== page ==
At first, Unaflette simply sought to strengthen the strongwoman’s braids, so that Val could perform her feats more safely and with greater confidence that they would not snap as they once had done in her first year of touring the region. Val had been forced to cut the rest of her tour short that year, returning home in unexpected defeat instead of certain triumph. Val was strong, but she was also quite charming, and the lashes of her beautiful brown eyes took after the hair on her head, being long, thick and black. Her charm and her strength were drawing larger and larger crowds during her tour. Had her braid not snapped, she might have earned double the wages she had that first tour. So she was eager to receive any help keeping her locks as strong as the rest of her body.
Unaflette obliged. But she didn’t just braid the strongwoman’s hair. She opened a small shop and began to receive other patrons among the townsfolk.
First, she started simply with only the hair. She would weave smaller braids into one big braid. She would weave different kinds of braids—ones that appeared like the weave of a basket and ones that appeared like the shimmering scales of a fish. Then she began weaving and tying hair up with braids of ribbons and struts made of flexible twigs. Once, she made a hairstyle by weaving in a plant that attracted butterflies, so when the lady went to a garden party, her hair was always fluttering with butterflies.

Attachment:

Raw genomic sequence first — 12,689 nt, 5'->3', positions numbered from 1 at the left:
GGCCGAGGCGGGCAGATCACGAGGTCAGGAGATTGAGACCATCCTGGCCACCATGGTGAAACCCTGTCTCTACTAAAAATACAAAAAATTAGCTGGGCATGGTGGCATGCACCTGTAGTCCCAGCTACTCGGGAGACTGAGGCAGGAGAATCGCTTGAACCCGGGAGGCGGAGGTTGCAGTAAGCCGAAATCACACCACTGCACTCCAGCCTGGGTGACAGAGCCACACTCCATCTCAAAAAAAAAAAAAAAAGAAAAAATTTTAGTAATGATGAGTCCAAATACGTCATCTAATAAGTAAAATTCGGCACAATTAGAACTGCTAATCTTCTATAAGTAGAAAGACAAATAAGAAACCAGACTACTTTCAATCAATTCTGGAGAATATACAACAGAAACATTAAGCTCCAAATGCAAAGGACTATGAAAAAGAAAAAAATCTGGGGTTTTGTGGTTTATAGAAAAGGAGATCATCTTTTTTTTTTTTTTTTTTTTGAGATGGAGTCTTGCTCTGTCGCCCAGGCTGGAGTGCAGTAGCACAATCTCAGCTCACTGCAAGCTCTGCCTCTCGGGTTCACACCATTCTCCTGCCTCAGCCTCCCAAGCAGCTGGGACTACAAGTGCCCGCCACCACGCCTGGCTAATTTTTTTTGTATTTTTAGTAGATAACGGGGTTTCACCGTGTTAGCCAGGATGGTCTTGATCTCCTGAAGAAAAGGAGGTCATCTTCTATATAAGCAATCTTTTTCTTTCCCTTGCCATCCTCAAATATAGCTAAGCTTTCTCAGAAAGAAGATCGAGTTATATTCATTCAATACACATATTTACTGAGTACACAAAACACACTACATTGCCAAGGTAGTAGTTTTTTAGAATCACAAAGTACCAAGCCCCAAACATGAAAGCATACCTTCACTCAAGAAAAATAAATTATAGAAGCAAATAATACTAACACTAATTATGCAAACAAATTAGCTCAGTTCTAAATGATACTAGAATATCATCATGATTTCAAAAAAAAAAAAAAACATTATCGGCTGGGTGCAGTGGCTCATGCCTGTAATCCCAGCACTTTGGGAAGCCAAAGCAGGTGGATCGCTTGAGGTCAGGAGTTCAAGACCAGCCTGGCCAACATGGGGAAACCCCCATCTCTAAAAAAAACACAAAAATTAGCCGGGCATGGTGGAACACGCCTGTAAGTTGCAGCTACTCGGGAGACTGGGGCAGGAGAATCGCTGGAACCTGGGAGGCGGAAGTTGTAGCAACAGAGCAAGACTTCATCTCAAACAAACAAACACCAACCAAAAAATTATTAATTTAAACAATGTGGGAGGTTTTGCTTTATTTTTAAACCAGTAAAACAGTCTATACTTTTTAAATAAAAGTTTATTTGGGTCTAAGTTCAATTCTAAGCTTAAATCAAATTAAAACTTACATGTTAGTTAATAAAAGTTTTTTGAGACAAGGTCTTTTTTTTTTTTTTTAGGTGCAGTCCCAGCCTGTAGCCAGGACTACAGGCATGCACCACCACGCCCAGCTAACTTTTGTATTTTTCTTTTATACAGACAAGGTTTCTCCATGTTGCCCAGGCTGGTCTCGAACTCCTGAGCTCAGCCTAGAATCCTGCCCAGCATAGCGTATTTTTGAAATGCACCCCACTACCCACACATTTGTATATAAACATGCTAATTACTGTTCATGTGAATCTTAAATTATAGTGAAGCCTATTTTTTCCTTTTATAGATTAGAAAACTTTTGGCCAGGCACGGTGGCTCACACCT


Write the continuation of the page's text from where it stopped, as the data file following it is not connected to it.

Another time, she dyed each lock of a townswoman’s hair different colors, over many weeks. And it was a mystery to all what the final design would be. Then she braided and braided over the course of two hours, and the pattern revealed itself. It replicated one of the most famous paintings of the nature spirits by their country’s most venerated painter. Had he been alive, he would have been delighted. For it was well-known that he fussed often with his hair and never liked it. He had thin straight hair and had always envied those with thick and curly hair. And he had been a great lover of wigs.
It seemed a golden age had descended upon the town. For tailors soon followed the hairdressers, designing gorgeous garb to accompany the townsfolk’s magnificent manes.